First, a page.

by Joe Ryan
For more than a century, Dawson Singletary’s family has grown tobacco, peanuts and cotton on a 530-acre farm amid the coastal flatlands of North Carolina. Now he’s making money from a different crop: solar panels.
Singletary has leased 34 acres of his Bladen County farm to Strata Solar LLC for a 7-megawatt array, part of a growing wave of solar deals that are transforming U.S. farmland and boosting income for farmers.
Farmland has become fertile territory for clean energy, as solar and wind developers in North America, Europe and Asia seek more flat, treeless expanses to build. That’s also been a boon for struggling U.S. family farms that must contend with floundering commodity prices.
“There is not a single crop that we could have grown on that land that would generate the income that we get from the solar farm,” said Singletary, 65.
The rise in solar comes as the value of crops in the Southeast -- with the exception of tobacco -- has dropped. Cotton prices have fallen 71 percent in the last five years. Soybeans are down 33 percent and peanuts have slipped 16 percent.
Solar companies, meanwhile, are paying top dollar, offering annual rents of $300 to $700 an acre, according to the NC Sustainable Energy Association. That’s more than triple the average rent for crop and pasture land in the state, which ranges from $27 to $102 an acre, according to the U.S. Agriculture Department.
The economic incentives spurring solar will be discussed at a Bloomberg New Energy Finance conference in New York starting April 4.
“Solar developers want to find the cheapest land near substations where they can connect,” said Brion Fitzpatrick, director of project development for Inman Solar Inc. of Atlanta. “That’s often farmland.”
Developers have installed solar panels on about 7,000 acres of North Carolina pasture and cropland since 2013, adding almost a gigawatt of generating capacity, according to the NC Sustainable Energy Association. Georgia has added 200 megawatts on fields and cleared forests over the same period, much of it farmland, according to the Southface Energy Institute of Atlanta.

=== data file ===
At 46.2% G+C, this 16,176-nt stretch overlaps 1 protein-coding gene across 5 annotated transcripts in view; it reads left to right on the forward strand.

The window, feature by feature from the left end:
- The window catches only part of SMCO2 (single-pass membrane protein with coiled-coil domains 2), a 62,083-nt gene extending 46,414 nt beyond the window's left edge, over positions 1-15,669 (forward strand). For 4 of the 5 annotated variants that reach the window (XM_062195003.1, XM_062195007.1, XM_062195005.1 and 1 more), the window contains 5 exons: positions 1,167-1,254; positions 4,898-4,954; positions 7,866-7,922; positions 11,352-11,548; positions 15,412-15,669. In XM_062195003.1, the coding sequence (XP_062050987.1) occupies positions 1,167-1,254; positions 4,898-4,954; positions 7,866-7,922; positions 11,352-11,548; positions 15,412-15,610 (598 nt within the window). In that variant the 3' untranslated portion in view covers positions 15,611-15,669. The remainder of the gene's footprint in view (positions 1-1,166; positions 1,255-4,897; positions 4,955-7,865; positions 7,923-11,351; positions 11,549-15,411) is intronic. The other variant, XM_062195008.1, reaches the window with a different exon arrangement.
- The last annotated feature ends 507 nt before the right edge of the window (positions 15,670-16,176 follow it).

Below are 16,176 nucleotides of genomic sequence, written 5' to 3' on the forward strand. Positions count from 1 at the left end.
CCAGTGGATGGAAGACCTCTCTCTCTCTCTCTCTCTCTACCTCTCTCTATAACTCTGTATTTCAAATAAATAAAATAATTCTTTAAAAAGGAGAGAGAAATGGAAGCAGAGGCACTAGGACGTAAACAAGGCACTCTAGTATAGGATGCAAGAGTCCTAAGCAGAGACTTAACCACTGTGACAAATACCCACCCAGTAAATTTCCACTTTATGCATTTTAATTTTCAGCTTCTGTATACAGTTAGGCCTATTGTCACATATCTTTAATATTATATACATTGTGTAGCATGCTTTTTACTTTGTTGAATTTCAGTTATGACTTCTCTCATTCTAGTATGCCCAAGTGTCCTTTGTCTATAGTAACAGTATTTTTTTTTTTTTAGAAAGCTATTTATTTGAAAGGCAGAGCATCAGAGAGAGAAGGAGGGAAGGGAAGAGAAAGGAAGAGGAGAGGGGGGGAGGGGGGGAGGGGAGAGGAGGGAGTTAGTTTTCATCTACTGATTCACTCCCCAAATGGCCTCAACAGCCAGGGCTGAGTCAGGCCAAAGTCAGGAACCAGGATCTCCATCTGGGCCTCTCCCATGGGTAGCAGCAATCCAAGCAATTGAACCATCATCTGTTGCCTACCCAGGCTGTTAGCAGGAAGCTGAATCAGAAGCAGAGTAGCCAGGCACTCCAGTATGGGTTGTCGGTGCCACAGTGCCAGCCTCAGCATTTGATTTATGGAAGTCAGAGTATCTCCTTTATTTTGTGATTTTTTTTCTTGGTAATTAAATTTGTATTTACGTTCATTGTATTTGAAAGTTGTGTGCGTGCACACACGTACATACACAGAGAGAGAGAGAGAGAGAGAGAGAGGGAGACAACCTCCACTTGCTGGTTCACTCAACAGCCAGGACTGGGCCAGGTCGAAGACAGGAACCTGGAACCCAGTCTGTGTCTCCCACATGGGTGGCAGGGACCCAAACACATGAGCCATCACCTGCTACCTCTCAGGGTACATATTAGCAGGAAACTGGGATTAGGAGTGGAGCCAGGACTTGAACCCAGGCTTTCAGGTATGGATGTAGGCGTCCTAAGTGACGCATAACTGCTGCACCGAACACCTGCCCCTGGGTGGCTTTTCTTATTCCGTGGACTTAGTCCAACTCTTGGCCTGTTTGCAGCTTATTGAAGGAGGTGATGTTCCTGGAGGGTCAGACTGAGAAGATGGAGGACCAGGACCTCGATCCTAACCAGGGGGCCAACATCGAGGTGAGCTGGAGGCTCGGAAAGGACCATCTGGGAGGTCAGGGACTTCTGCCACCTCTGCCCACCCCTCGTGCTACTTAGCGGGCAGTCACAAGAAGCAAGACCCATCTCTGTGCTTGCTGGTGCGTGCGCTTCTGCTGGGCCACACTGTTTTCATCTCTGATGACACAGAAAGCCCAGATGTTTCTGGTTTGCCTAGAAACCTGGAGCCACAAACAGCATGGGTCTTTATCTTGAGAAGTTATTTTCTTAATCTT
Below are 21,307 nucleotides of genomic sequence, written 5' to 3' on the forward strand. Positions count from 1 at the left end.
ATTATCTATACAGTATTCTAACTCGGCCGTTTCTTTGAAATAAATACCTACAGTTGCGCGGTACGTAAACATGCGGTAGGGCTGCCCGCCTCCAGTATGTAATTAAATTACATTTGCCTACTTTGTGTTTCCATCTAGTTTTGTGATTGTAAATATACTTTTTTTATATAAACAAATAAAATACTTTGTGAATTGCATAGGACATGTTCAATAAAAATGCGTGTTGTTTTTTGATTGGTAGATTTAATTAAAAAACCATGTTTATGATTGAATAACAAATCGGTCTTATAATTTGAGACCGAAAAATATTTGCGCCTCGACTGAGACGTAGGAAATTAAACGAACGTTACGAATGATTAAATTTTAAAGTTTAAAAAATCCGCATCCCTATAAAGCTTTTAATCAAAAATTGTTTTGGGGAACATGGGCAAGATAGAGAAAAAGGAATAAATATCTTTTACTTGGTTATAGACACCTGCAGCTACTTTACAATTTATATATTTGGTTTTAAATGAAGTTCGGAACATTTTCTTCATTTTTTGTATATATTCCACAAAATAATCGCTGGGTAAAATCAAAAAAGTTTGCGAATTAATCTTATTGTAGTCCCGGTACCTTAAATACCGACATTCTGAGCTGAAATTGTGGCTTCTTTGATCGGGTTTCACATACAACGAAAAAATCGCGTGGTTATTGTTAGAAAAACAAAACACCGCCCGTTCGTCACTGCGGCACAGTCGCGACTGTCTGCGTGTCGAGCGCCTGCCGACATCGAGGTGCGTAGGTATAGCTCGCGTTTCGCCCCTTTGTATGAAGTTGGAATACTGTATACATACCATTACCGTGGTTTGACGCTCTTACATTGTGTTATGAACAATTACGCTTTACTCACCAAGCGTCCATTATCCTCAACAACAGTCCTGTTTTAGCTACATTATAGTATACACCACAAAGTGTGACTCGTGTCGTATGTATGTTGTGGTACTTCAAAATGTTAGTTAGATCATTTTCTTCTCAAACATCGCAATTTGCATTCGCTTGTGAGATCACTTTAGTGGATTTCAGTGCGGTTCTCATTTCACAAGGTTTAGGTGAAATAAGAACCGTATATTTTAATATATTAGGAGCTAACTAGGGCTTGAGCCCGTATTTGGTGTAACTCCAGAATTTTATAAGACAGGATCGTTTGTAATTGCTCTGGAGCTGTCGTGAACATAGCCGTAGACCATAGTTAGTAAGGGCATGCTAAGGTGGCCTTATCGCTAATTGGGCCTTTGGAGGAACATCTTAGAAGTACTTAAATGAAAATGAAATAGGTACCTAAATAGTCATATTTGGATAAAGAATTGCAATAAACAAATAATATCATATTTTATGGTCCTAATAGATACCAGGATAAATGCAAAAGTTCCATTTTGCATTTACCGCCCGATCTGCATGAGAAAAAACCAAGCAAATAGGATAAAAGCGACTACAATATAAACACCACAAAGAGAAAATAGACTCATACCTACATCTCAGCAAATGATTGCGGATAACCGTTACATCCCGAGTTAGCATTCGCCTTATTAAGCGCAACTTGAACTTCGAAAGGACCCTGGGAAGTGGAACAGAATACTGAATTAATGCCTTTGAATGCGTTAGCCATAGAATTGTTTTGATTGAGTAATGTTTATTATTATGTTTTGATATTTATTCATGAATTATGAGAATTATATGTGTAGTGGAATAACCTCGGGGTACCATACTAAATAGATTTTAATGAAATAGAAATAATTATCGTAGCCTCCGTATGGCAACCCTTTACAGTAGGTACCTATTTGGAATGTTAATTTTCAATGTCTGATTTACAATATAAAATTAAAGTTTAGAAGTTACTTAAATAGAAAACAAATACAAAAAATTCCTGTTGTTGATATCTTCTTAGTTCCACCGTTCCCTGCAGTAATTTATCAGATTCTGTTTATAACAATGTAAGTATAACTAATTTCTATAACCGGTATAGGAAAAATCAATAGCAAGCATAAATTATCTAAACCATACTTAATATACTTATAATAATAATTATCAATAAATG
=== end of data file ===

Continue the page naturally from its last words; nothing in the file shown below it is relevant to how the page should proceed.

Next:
The number of megawatts developers can generate per acre of farmland varies, based on weather patterns, size of the panels and contours of the land. On Singletary’s farm, Strata Solar installed 21,600 panels, each about 6 feet by 3 feet (1.8 meters by 914 centimeters). Combined, they can power as many as 5,000 local homes.
Farmers typically lease a portion of their land, signing 15- to 20-year contracts with developers who install the panels and sell the power to local utilities. In rare cases, farmers have leased their entire property to solar companies.
Singletary signed a 15-year lease in 2013, with two 10-year extension options, and Chapel Hill, North Carolina-based Strata sells the power to Duke Energy Corp. He declined to disclose financial terms.
Government incentives have played a key role in the spread of solar farms built on real farms. North Carolina granted developers tax credits equal to 35 percent of their projects’ costs though a program that expired at the end of 2015, helping make the state the third-biggest U.S. solar market. In Georgia, the Public Service Commission passed a bill in 2013 requiring the state’s largest utility, Southern Co.’s Georgia Power, to buy 525 megawatts of solar by 2016. Both policies sent companies scouring for open space to build.
Solar panels have buoyed tax bases in impoverished rural counties, said Tim Echols, a member of the Georgia Public Service Commission. They also let farmers diversify their income with revenue that’s not subject to markets or unpredictable weather patterns.
“Solar and wind farms have become a new stable income stream for farmers -- and they don’t fluctuate with commodity prices,” said Andy Olsen, who promotes clean energy projects in rural areas for the Chicago-based Environmental Law & Policy Center.
Not everyone is happy to see solar panels or wind turbines becoming more common on farmland. In the U.K. lawmakers have pushed to limit large clean energy projects on farms, saying they blight the landscape and squeeze out local food production. Similar criticisms have surfaced in the U.S., where local officials have pushed for zoning changes to restrict solar developments to industrial properties.
“I get a lot of complaints from neighbors” said Tim Sheppard, who don’t like the looks of the 1-megawatt solar system that takes up about 5 acres of his 135-acre cattle farm in Brasstown, North Carolina.
Despite the recent flurry of building in North Carolina, solar panels cover less than 1/10th of 1 percent of all farmland in the state, said Maggie Clark director of government affairs for the NC Sustainable Energy Association.
Singletary, the Bladen County farmer, said the solar panels will let him retire without selling his family land.
“It gives me way to keep the farm,” he said. “I’d like to pass it to my grandchildren someday."
To contact the reporter on this story:
Joe Ryan in New York at [email protected]
To contact the editors responsible for this story:
Reed Landberg at [email protected]
Will Wade, Jeffrey Taylor
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